The two insulating ends for holding these segments are made of fiber turned to fit the bore of the brass tubing, as shown in Fig. 7. Procure 12 strips of mica, the same thickness as the width of the saw cut made between the segments, and use them as a filler and insulation between the commutator bars. Place on the fiber hub and slip the hub on the shaft, then clamp the whole in place with the nut, as shown in Fig. 3. True up the commutator in a lathe to the size given in Fig. 6.
Armature-Ring Core, Its Hub and the Construction of the Commutator and Its Insulation
The brush holder is shaped from apiece of fiber, as shown in Fig. 8. The studs for holding the brushes are cut from 5/16-in. brass rod, as shown in Fig. 9. The brushes consist of brass or copper wire gauze, rolled up and flattened out to 1/8 in. thick and 1/4 in. wide, one end being soldered to keep the wires in place. The holder is slipped on the projecting outside end of the bearing, as shown m Fig. 3, and held with a setscrew.
The field core is insulated before winding with 1/64-in. sheet fiber, washers, 1-1/8 in. by 1-1/2 in., being formed for the ends, with a hole cut in to fit over the insulation placed on the cores. A slit is cut through from the hole to the outside, and then they are soaked in warm water, until they become flexible enough to be put in place. After they have dried, they are glued to the core insulation.
The field is wound with No. 18 gauge double-cotton-covered magnet wire, about 100 ft. being required. Drill a small hole through each of the lower end insulating washers. In starting to wind, insert the end of the wire through the hole from the inside at A Fig. 1, and wind on four layers, which will take 50 ft. of the wire, and bring the end of the wire out at B. After one coil, or side, is wound start at C in the same manner as at A, using the same number of turns and the same length of wire. The two ends are joined at B.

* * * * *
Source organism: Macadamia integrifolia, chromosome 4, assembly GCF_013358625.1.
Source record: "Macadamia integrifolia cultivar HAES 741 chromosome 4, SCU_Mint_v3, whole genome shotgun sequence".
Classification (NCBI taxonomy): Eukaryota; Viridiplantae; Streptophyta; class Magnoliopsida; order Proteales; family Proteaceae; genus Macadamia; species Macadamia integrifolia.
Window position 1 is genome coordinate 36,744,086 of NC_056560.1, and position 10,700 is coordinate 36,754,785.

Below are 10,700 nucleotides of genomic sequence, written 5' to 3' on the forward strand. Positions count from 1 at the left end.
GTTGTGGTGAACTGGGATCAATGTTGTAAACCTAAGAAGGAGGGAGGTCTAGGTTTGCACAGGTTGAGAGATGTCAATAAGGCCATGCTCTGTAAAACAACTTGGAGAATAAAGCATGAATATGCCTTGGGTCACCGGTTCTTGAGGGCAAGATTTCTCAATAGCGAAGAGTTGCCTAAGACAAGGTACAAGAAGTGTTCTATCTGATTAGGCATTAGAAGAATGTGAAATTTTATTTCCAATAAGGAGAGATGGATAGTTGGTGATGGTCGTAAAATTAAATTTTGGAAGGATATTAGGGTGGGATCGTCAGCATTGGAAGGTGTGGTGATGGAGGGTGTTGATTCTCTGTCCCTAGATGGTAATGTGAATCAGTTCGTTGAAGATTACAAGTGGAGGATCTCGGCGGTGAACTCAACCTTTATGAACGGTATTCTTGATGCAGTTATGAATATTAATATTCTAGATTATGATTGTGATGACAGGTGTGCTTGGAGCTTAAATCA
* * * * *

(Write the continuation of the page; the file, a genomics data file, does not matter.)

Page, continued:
The armature ring is insulated by covering the inside and brass spider with 1/16-in. sheet fiber. Two rings of 1/16-in sheet fiber are cut and glued to the sides of the ring. When the glue is set, cut out the part within the slot ends and make 12 channel pieces from 1/64-in. sheet fiber, which are glued in the slots and to the fiber washers. Be sure to have the ring and spider covered so the wire will not touch the iron or brass.
Each slot of the armature is wound with about 12 ft. of No. 21 gauge double-cotton-covered magnet wire. The winding is started at A, Fig. 5, by bending the end around one of the projections, then wind the coil in one of the slots as shown, making 40 turns or four layers of 10 turns each shellacking each layer as it is wound. After the coil is completed in one slot allow about 2 in. of the end to protrude, to fasten to the commutator segment. Wind the next slot with the same number of turns in the same manner and so on, until the 12 slots are filled. The protruding ends of the coils are connected to the pins in the commutator segments after the starting end of one coils is joined to the finishing end of the next adjacent. All connections should be securely soldered.
The Insulated Brush Holder and Its Studs for Holding the Brushes on the Commutator
The whole motor is fastened with screws to a wood base, 8 in. long, 6 in. wide and 1 in. thick. Two terminals are fastened at one side on the base and a switch at the other side.
To connect the wires, after the motor is on the stand, the two ends of the wire, shown at B, Fig. 1, are soldered together. Run one end of the field wire, shown at A, through a small hole in the base and make a groove on the under side so that the wire end can be connected to one of the terminals The other end of the field wire C is connected to the brass screw in the brass brush stud. Connect a wire from the other brush stud, run it through a small hole in the base and cut a groove for it on the under side so that it can be connected through the switch and the other terminal. This winding is for a series motor. The source of current is connected to the terminals. The motor can be run on a 110-volt direct current, but a resistance must be placed in series with it.